When it comes to love, no one really ever completely outgrows wanting to ask the object of their affection, "Do you like me? Check YES or NO." Or so two Columbia MBA graduates seem to believe. Twenty-eight-year-old Jon Budish (who once worked for Facebook) and 27-year-old Tariq Chaudhri recently launched iWould, a Facebook app that sounds like the grown-up version of something a 12-year-old girl developed through note-passing with her BFF. In short, it's a "crush wish-list" that aims to hook you up with any Facebook friends with a mutual attraction.
You go through your friend list and select anywhere from one to ten people you'd be interested in romantically. The app then cross-references your list with those of your friends also using the app. If someone you selected put you on their list, you'll both get a notice of the match. Smartly, this double-blind model means that if you're rejected, your "crush" never finds out -- whew!
Thankfully, the developers note that the app obviously can't hook you up with a stranger. Budish says:
We're trying to help people connect with someone they're having a hard time connecting with, someone in your life.
In other words, Budish explained, sometimes it's actually harder to start a relationship with someone you "kind of already know."
Now, this, I love, because I totally agree! Think about it ... say you're suddenly eyeing a guy you know from an old job, who you haven't talked to in two years, or someone you knew in college. Our friend lists are chockablock with guys like this, who could be single and awesome potential partners ... but it's kinda awkward to move things in a romantic direction out of the blue. I also like that the aim here is to get people to connect who have fallen out of touch, perhaps, or who have some kind of Dawson/Joey and Rachel/Ross thing going on -- "Do they like me like that?!" (Admit it, it's not just teenagers.) Because I absolutely loathe the idea that some people treat Facebook like Match.com. It's not an online meat market for creepers to stalk strangers.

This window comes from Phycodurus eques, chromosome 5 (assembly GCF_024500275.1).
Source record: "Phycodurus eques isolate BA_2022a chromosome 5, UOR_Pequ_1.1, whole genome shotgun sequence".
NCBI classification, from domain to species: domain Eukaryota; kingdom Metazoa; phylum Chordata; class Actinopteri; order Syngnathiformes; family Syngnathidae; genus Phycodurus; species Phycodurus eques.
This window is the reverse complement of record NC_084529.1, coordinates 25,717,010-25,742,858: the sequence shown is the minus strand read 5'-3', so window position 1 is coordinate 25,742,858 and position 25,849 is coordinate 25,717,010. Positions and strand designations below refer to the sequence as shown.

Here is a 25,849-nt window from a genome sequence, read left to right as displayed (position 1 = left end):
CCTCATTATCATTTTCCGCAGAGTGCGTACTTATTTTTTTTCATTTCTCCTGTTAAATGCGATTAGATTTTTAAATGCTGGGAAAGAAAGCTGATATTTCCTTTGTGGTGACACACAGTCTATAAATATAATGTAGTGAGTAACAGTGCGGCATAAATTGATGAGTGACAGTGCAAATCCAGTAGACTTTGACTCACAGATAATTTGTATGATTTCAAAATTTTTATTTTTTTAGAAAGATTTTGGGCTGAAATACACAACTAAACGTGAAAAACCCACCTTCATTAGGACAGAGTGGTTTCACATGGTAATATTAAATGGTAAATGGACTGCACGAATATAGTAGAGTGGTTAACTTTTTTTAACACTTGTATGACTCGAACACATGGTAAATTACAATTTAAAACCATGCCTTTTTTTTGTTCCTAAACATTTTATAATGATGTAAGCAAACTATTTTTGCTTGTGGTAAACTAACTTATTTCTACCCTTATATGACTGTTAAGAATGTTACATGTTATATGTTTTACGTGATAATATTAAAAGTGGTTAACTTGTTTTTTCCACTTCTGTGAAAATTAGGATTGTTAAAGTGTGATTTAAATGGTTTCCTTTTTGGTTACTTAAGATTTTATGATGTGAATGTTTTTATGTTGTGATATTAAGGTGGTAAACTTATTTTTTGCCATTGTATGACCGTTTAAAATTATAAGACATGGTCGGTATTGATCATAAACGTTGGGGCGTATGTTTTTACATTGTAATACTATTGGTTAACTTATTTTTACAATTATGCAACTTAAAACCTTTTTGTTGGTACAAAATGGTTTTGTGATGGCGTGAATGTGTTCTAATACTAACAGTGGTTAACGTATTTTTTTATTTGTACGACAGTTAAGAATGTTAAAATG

There is one drawback, it seems. What if your love interest isn't currently using the app? You can't match on his or her list otherwise. Boo! To that end, I think it would be great to see the app blow up for those who are single and looking on Facebook.
It seems as though it's on its way. The application already has more than 3,000 monthly users, and it has been responsible for 163 matches! Nice! Plus, the company recently received a valuation of $750,000 from a private investor. Yowza! Hey, if that money can go toward more people finding love, I'm all for it.
Do you think iWould sounds like a good idea for singles?
Image via Nono Fara/Flickr